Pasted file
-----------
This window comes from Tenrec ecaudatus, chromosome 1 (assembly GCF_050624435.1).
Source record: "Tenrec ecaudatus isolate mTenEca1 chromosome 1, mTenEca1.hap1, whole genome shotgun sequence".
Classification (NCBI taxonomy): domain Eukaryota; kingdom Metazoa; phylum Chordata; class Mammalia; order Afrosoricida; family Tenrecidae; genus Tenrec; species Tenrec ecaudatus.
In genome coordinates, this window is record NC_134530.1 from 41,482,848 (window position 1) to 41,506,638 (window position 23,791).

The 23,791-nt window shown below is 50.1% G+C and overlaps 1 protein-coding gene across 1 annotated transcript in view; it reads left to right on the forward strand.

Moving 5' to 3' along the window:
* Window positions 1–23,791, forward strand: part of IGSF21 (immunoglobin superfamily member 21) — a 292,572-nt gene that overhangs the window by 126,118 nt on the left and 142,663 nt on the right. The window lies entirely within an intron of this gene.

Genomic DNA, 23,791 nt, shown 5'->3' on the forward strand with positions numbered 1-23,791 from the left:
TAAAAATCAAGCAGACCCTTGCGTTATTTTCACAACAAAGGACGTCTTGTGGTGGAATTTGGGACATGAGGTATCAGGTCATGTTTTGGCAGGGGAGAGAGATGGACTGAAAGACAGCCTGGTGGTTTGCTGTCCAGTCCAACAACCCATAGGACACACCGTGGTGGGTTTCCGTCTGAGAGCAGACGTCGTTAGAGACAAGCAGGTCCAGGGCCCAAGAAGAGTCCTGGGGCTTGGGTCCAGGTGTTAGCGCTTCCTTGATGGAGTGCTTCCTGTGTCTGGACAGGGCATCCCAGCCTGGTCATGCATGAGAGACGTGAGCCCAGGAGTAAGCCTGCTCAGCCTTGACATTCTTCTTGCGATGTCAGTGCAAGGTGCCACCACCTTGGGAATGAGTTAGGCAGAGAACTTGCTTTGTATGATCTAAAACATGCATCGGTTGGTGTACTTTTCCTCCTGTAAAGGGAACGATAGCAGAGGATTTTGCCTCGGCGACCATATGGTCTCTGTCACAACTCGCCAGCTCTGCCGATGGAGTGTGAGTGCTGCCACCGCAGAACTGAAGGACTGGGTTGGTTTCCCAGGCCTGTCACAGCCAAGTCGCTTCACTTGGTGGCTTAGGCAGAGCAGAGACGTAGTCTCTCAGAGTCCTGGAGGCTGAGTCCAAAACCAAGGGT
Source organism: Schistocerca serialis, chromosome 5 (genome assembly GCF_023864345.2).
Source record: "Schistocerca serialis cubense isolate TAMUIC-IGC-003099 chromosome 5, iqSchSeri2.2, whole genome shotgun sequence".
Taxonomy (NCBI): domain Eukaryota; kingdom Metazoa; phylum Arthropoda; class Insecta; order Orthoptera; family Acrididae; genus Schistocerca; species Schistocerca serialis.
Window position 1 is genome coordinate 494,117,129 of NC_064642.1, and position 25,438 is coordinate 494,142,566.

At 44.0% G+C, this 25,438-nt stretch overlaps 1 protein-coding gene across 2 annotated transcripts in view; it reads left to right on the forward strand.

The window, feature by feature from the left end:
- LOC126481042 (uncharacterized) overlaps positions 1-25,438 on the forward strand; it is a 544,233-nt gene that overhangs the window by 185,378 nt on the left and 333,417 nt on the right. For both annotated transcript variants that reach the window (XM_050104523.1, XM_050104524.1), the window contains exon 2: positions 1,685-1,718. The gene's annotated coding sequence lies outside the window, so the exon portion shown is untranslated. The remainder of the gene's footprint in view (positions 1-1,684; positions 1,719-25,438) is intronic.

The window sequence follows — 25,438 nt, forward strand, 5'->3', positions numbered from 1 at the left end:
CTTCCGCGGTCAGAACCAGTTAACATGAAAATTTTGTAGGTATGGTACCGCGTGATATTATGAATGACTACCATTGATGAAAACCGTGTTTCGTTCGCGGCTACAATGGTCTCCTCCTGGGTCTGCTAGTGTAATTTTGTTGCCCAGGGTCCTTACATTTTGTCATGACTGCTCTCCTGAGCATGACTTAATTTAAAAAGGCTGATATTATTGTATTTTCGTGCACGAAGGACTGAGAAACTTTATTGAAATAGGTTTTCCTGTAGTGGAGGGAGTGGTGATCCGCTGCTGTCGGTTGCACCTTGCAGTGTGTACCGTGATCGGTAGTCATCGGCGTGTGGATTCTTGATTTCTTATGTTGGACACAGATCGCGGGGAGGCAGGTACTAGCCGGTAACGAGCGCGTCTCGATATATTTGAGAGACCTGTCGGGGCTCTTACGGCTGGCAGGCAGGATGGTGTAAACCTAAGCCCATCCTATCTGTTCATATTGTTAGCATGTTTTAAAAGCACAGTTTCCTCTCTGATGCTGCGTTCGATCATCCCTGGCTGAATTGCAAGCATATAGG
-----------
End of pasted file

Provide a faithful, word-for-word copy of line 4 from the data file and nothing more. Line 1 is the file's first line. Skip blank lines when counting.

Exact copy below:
In genome coordinates, this window is record NC_134530.1 from 41,482,848 (window position 1) to 41,506,638 (window position 23,791).